Took the Hexar to my Aunt’s funeral. I wasn’t sure if I would use it or not, but when her son took out a digital camera, I figured it was all right. Still, my sister moved away from me when I took the camera out of my suit pocket as they were lowering the casket into the ground. And I don’t blame her. I moved around so that the sun was at my back and I took a few pictures of her middle-aged children as the rabbi spoke to them.
Changed the naming conventions for the type of prints from RC and Limited, to Limited Edition and Not Limited. This was on the advise of a customer who thought that by stressing the type of paper, people would get an idea that the RC prints were really cheap things that weren’t up to the standards of the Limited Edition. Quite honestly, I wouldn’t sell anything that didn’t capture the feeling of the print, because it just doesn’t make any sense, either as an artist or as a business person to put junk out there. For me, the big reason for using the Portfolio RC paper is not the cost, it is fairly expensive paper, but the time involved in processing. The RC paper takes less than a minute in the developer, about a minute in the fixer, and much much less time to wash properly. It’s also much easier to mat since it lies flat when dry. But I still do the same dodging/burning etc. when doing the print as if it were a limited edition.
Interview with a street vendor
I approached the table, set up outside the metropolitan museum. A nice sunny Spring day. Realized quickly that I was looking at photographs which I had seen before. Oh yeah. Must have been about two years ago outside the Met.
Me: Hi. I think we spoke sometime, a few years ago?
Photographer: (He recognizes me) Yeah. I remember you.
Me: So, how’s it goin’? I’ve been thinking about setting up a table out here.
Photographer: It’s tough.
Me: What’s tough.
Photographer: Oh, people out here. The only thing they want is the Flat Iron Building, The Statue of Liberty, the Empire State Building, the Chrysler Building. That’s all they want.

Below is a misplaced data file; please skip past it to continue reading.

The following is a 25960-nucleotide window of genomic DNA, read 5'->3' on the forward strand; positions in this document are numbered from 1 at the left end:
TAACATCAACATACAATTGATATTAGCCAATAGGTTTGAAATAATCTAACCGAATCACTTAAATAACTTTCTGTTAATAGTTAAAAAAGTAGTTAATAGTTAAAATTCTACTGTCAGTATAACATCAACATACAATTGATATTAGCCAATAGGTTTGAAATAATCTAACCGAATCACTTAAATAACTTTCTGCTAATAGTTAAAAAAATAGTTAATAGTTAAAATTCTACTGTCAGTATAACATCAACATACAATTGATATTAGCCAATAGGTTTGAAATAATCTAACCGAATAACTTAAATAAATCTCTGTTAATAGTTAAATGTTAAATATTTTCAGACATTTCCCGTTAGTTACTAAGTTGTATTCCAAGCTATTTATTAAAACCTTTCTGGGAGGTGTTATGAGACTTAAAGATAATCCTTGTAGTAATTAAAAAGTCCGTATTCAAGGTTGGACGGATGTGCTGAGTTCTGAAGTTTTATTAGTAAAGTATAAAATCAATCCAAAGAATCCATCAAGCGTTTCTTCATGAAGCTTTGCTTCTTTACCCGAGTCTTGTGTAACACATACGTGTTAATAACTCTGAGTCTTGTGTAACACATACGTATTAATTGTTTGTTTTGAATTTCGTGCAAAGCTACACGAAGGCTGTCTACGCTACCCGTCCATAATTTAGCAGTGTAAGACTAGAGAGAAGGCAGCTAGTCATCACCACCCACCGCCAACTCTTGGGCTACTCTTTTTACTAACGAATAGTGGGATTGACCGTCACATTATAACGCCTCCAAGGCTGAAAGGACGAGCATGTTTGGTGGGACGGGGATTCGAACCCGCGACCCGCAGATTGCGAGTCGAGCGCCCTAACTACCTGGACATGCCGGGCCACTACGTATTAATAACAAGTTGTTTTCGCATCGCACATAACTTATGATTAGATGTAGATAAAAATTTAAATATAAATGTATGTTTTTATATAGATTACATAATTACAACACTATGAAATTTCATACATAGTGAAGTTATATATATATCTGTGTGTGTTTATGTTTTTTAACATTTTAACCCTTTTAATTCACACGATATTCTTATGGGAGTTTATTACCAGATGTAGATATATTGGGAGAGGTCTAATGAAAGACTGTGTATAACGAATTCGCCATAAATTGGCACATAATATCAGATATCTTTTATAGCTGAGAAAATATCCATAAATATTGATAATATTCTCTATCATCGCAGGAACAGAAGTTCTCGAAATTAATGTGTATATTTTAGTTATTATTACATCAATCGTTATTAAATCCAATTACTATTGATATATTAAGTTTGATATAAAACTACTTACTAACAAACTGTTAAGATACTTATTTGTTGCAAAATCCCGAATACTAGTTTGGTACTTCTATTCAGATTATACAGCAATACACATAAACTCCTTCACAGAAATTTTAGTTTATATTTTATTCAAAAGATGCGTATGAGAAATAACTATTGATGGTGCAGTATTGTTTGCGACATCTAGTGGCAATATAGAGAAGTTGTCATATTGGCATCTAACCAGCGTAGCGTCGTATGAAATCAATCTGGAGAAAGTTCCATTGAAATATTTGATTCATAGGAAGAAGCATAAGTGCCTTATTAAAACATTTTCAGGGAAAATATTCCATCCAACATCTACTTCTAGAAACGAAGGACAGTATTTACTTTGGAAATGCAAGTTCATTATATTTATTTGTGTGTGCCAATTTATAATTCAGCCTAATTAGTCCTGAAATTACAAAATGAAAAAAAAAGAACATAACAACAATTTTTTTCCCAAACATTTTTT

He had several images that were more artistic, but apparently no one was interested in them.
Photographer: It’s crazy. I went out one day and shot the Brooklyn Bridge. Similar stuff to what everyone else has out here. You know what? That’s my best seller.
Me: Yeah. Its just stuff for tourists I guess.
Photographer: Guess so. But that’s all that sells. And the other vendors — they’re a pretty rough group. Russians, Chinese. They’ve got some kind of a lock on the city. You’ve got to get out on the street at 5am if you want to get a spot. Otherwise, all these other vendors, who aren’t even selling their own stuff, get the best spots. They come around in vans at 5am, and just stake out all the spots.
Me: I see you’re selling this stuff for $15, framed. How do you afford it?
Photographer: I’ve got a guy who can get me really cheap frames and mats. It costs me about $3 per frame.
Me: Wow. Not bad.
Anyway, he goes on to tell me that its worth a try, but don’t expect to sell anything really interesting. I go on to tell him that I’m selling stuff on the web. That its going o.k. Not really enough to make a living on, but it pays for my film and equipment. At that point, I’m standing there with my Rolliflex Twin Lens (ancient camera) and a guy walks by and starts talking to me. Somehow he says something which makes it clear that he’s more interested in my camera than the stuff this guy is selling. The Photographer gets mildly insulted. “Thanks a lot”. I move off to the side with this guy who proceeds to take three cameras from his bag. Things I had never seen before. We talk about the old cameras for a while, and then he takes a glance at the photographers display and walks off.
Anyway, I had a good day. I spent a few hours with the Rolliflex outside the Met, mostly shooting close ups of people as they walked by. Very pleasant way to spend the afternoon.
Bought a couple of lights and light stands today. I’ve had the urge to shoot carefully lit subjects. I think I’m trying to capture that old feeling I had when I was doing lighting on films. After setting up the lights, I searched around the apartment for something to shoot. I set up a black cloth, did some Rembrant style lighting, and began putting different objects on the cloth — shoes, bottles with water, crumpled pieces of paper. Nothing seemed interesting. Here were these interesting lighting effects, and nothing to put there. I wanted to do still life, but bowls of fruit were out. I put a roll of toilet paper on the black cloth and arranged in various ways. My sister came buy, saw what I was doing, and asked if I had gone nuts. Who would want to see a shot of toilet paper? No matter how artistically it was lit. Could be she was right.